Lord Acton famously said, “Power tends to corrupt, and absolute power corrupts absolutely.”

Almost immediately following Washington’s two terms as President, the two-party system began to take shape. Along with this formation, politics as a profession in America began to rear its ugly head. Although it has taken a little more than two centuries for the parties to form and differentiate, it seems that we are now at a point where the differentiation has given way to convergence and singularity of purpose. They have, in a sense, become a single party – a party above parties – which just happens to have two factions. These factions are essentially the same, being different in name only. Yes, although Democrat politicians speak of social justice and Republicans speak of individual freedom, their penchant for taxing and spending and controlling our lives leaves little, if any, daylight between the two.

If we accept this notion, that the two parties are for all intents and purposes one party, what is their guiding principle. I would suggest, kind reader, that it is power – amassing it and maintaining it – leading, as Lord Action warned, to a state of nearly universal corruption.

I am well aware of the media’s and the public’s obsessive preoccupation with the presidential race. Biden is racist and senile. Trump is racist and narcissistic. For this week’s examination, I am not focused on the candidates for that office. After all, the most damage they can do is over the course of four or eight years.  Instead, I’m thinking of the candidates for the House and Senate.

In the House and Senate, approximately 25 percent of members in both chambers have been in office more than twelve years. Nearly another 25 percent have been in office between six and twelve years, according to the Congressional Research Service. Politics is indeed a profession for approximately half of Congress.

[As an aside, it is interesting to note that, of the 535 members of Congress, more than 200 have a net worth of more than $1 million.]

With massive political machines behind career politicians, it is easy to understand how they are elected over and over again, despite producing few, if any, favorable results for the American people. I may suggest that they actually do more harm than good.

Feeding these political machines are lobbyists with deep pockets, making politics a big-money game. Lobbyists and the companies, individuals and governments funding them are knowingly making what they believe will be long-term investments (i.e., funding politicians who will remain in office over the course of many terms), ensuring they and their interests are treated favorably in legislation that is passed. Backs are scratched. Pockets are lined. And both parties are guilty.

As have many – perhaps you, as well – I have struggled to think of a remedy to eliminate, or at least mitigate, corruption in our political system.

I believe a potentially efficacious remedy is term limits. If politicians were limited to no more than two terms (or two consecutive terms with a three-term gap between those terms and their next term, in order to avoid a perpetual flip-flop of politicians, like Putin and Medvedev in Russia), the incentive for lobbyists and those they represent to fund candidates would drastically diminish, as their money would no longer be a long-term investment. It stands to reason, I believe, that political power would shift to the citizenry, and politicians would have to rely genuinely on their record and the favorable results they would produce through legislation for the people.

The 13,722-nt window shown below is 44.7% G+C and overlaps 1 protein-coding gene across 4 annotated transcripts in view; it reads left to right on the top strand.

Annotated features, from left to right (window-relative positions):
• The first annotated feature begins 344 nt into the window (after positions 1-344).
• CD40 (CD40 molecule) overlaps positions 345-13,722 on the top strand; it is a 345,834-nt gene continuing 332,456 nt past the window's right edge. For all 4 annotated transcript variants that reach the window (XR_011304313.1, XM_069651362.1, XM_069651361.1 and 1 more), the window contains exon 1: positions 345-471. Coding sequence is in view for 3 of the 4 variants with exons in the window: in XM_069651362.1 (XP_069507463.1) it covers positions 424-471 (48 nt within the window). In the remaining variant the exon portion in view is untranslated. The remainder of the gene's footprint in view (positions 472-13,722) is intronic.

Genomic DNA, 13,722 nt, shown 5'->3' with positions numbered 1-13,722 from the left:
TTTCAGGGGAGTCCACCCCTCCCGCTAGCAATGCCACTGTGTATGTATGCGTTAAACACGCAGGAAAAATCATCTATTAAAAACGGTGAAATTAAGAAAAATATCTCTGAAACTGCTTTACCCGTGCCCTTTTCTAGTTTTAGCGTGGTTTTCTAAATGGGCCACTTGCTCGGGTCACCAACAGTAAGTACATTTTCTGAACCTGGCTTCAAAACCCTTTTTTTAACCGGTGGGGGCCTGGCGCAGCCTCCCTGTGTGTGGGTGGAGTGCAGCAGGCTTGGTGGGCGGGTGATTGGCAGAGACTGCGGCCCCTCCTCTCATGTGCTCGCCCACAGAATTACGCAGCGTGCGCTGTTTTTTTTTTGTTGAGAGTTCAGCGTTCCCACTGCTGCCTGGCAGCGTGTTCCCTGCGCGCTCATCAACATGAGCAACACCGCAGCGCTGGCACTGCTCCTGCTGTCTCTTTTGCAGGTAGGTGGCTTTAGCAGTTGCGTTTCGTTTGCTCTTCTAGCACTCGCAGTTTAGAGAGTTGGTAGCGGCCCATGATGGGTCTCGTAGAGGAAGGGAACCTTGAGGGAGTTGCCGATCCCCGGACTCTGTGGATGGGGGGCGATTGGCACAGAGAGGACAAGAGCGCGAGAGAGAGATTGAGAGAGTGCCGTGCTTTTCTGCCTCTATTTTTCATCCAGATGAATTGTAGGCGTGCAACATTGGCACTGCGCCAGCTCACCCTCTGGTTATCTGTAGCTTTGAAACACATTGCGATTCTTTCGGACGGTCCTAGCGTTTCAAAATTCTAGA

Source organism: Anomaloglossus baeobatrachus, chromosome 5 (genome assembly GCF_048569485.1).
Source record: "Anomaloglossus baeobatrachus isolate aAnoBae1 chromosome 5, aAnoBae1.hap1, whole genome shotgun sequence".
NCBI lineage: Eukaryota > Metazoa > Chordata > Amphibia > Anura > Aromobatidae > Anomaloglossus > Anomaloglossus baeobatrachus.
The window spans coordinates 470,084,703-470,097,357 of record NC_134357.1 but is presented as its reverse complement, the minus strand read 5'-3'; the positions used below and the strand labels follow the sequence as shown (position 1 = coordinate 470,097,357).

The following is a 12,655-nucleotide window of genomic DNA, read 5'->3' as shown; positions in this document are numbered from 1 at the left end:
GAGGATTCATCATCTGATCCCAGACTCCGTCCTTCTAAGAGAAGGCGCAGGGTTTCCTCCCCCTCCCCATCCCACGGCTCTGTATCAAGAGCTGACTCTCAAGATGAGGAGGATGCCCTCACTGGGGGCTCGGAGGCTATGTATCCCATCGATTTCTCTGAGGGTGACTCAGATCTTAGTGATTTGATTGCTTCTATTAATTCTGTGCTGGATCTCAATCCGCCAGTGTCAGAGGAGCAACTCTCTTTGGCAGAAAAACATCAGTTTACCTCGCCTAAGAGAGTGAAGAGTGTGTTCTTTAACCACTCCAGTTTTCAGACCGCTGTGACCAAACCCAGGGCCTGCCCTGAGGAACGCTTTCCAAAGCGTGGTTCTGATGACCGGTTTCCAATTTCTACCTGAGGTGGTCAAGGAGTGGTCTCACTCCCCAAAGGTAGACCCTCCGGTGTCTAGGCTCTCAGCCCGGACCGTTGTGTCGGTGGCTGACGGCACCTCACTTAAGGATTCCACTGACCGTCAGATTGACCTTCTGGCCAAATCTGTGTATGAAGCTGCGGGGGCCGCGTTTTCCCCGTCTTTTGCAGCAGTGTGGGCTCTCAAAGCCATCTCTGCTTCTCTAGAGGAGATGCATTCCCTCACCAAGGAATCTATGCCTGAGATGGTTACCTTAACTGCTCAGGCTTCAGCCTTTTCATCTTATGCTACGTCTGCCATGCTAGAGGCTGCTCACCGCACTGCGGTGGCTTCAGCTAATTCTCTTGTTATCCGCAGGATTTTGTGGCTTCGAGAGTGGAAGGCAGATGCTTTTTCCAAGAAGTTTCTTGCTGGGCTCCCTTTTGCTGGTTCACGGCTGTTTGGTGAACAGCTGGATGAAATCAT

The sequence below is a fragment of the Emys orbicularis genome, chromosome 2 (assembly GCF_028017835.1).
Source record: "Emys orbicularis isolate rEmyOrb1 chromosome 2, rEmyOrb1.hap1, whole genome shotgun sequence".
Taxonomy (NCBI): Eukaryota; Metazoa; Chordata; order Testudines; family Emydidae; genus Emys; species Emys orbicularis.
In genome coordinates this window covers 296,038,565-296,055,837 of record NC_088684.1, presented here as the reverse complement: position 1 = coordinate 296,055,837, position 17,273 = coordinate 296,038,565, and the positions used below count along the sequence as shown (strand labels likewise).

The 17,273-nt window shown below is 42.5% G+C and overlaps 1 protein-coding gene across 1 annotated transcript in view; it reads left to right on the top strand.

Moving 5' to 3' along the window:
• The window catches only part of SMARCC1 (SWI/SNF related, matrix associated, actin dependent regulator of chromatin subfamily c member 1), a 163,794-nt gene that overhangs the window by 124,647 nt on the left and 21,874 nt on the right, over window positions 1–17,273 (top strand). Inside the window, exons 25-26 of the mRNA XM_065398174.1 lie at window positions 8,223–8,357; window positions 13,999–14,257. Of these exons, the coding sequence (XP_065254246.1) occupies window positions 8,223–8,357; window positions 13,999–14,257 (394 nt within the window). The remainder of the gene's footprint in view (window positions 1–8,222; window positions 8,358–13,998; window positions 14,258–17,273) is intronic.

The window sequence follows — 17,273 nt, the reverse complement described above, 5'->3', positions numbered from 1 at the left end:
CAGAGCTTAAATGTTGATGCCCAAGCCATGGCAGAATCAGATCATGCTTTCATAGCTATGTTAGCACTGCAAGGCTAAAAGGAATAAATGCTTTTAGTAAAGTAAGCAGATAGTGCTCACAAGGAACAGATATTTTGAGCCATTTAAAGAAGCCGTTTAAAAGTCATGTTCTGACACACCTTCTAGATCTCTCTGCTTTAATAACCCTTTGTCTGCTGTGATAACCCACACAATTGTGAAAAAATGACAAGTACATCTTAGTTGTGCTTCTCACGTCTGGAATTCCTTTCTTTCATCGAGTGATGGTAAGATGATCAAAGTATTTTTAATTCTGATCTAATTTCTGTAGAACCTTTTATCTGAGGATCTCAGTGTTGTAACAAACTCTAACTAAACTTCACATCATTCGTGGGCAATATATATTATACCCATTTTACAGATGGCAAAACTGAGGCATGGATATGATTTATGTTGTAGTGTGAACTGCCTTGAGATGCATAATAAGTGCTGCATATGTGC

Term limits, though, threaten the very power that half of Congress has attained and, for all we know, the other half aspires to attain. It would be a fool’s errand to advance legislation in Congress to impose term limits.

In my opinion, the only way to implement term limits is by way of an Article V Convention (aka Convention of States). Article V of the U.S. Constitution provides a process by which the Constitution may be amended if two-thirds of the state legislatures call for a convention, enabling the proposal, debate and potential ratification of amendments, such as an amendment to impose term limits on members of Congress. At present, all but 11 states have some effort underway to call for an Article V Convention, with 15 states having passed a resolution calling for such a convention.

I must admit that I used to be opposed to term limits, believing that if a person wanted to run and if citizens wanted to elect that person, no one should be prohibited from doing so. It seems, however, that the power and its attendant corruption have become so great, with the grotesque growth of government, that the days of citizen statesmen and stateswomen are lost to us today. It seems that no other options present themselves.

If you are convinced, visit www.conventionofstates.com to see where your state stands on this process, and if you are so inclined, support the effort with your John Hancock.